Located one kilometre south of the Vía Blanca and around 30 minutes by car from Varadero lies Cueva Saturno - a flooded underground cave filled with a dazzling pool of crystal-clear freshwater. The water temperature hovers at a pleasurable 20-22ºC while its exceptional clarity means you can stare far into the depths from surface level. Many people that make the trip here simply come to enjoy a leisurely swim in these bath-warm waters.
But for those keen on exploring this underwater world a little further, it’s possible to go snorkelling or scuba diving. Cueva Saturno reaches down to a depth of around 22m with beautiful formations of stalagmites, stalactites and a wide variety of marine life waiting to be discovered. The clarity of the water makes diving here a truly rewarding experience and there’s a variety of marine life to spot including blind shrimp, lobsters, barracudas, angel fish and green morays.
Snorkelling equipment can easily be hired out from the on-site rental shop, but if you’re keen on taking a dive you’ll need to pre-arrange this before your trip with one of the diving clubs in Varadero.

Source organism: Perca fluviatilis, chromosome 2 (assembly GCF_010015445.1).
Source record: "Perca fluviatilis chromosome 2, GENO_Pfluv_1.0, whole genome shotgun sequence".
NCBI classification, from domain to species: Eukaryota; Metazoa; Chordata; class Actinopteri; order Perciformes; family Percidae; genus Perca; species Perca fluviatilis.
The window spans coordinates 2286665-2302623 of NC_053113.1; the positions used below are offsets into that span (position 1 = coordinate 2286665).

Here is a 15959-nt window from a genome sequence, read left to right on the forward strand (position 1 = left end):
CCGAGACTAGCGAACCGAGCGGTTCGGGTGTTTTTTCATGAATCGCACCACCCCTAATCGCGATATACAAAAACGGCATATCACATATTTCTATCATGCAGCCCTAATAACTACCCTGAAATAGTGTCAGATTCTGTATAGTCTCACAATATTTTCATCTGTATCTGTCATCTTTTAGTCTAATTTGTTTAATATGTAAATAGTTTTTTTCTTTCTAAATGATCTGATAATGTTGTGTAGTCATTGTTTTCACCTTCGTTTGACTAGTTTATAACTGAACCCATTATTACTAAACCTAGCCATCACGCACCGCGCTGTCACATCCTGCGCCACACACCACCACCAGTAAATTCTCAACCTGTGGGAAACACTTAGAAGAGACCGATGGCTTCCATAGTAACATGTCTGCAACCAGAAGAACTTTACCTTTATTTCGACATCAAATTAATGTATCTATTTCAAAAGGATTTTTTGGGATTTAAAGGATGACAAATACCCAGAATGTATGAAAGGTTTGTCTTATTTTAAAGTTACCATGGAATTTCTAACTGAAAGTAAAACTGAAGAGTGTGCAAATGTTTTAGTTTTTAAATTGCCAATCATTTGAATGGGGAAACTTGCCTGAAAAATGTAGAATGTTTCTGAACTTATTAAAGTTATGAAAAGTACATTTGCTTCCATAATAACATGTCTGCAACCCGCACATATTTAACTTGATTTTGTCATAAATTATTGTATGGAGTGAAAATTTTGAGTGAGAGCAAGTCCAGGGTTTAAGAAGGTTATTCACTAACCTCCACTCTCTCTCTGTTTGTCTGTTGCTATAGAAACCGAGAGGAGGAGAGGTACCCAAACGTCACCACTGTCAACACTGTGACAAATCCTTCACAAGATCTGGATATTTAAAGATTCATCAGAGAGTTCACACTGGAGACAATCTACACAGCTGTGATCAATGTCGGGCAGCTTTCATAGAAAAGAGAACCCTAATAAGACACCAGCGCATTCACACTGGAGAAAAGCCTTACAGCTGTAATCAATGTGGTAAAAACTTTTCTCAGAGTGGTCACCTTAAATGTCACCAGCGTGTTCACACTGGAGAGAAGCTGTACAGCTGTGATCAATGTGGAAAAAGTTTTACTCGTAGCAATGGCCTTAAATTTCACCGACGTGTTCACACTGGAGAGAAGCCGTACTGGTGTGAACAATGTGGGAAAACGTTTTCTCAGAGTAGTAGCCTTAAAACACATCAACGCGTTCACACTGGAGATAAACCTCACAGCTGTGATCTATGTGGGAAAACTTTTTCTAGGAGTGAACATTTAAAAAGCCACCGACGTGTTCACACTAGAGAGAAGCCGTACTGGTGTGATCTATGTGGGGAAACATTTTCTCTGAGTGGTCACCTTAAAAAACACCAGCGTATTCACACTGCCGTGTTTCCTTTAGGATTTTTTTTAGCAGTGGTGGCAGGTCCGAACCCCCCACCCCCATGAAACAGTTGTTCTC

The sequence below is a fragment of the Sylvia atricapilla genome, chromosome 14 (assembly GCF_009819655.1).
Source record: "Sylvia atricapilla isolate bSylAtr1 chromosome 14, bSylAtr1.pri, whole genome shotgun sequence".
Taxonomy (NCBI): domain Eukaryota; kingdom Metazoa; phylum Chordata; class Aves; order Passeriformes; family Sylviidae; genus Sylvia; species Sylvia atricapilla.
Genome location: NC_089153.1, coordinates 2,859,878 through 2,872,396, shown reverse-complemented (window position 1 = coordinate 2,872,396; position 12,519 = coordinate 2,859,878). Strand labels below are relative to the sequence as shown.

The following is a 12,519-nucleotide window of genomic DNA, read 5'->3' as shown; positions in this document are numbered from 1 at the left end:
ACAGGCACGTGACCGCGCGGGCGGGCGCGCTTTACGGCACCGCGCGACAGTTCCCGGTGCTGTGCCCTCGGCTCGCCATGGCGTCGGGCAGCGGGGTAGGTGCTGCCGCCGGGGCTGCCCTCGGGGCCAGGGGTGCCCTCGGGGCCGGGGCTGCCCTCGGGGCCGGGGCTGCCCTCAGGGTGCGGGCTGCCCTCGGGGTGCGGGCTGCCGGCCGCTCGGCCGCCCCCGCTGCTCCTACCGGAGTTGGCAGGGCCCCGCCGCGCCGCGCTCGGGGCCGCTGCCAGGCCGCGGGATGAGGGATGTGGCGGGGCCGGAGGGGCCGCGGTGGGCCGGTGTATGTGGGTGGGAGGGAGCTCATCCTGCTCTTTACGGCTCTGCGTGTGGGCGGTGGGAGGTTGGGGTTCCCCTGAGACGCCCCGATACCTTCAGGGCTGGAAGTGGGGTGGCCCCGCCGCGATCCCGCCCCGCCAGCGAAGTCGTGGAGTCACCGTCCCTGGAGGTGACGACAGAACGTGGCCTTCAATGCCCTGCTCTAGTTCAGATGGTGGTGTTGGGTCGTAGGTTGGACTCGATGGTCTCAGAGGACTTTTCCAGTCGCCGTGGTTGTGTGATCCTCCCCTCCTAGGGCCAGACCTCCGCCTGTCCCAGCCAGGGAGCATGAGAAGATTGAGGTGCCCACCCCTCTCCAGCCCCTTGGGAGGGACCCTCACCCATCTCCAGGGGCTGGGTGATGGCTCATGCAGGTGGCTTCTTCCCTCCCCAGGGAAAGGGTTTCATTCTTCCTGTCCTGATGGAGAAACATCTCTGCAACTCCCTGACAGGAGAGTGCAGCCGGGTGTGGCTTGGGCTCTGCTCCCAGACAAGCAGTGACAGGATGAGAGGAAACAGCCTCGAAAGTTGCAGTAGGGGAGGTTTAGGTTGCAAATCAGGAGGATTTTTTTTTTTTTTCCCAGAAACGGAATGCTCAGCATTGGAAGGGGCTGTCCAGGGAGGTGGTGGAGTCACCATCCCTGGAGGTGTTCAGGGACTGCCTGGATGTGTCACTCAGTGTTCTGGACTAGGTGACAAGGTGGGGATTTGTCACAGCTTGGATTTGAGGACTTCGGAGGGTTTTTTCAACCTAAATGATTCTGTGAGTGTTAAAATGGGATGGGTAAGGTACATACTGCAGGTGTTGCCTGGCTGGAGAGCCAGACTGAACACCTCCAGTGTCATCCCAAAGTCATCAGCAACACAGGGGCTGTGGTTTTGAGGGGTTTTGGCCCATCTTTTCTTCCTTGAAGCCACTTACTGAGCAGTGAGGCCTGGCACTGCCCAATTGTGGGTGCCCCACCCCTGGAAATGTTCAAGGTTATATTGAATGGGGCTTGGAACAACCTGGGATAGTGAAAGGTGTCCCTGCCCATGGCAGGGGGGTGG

Travelling to Cueva Saturno
Although Cueva Saturno probably doesn’t warrant making a special trip to see, it does make an ideal stop-off if you’re travelling between Matanzas and Varadero or between Habana and Varadero. It’s perfectly possible to travel independently to Cueva Saturno and visiting this natural phenomenon is highly recommended if you’re close by. Alternatively, there are numerous tour companies in Varadero that include a stop here as part of longer organized trips.
There’s a small snack bar situated near the steps of the cave, so you can grab a light bite and enjoy one of the more impressive locations you’re likely to enjoy lunch during your time in Cuba.
Cueva Saturno is open every day from 8 am to 6 pm, but for the majority of that time it does get quite touristy. If you want to try and avoid the crowds and soak up the tranquillity of this subterranean wonder, it’s best to arrive early in the morning or later in the afternoon when tourists groups are a little thinner on the ground.
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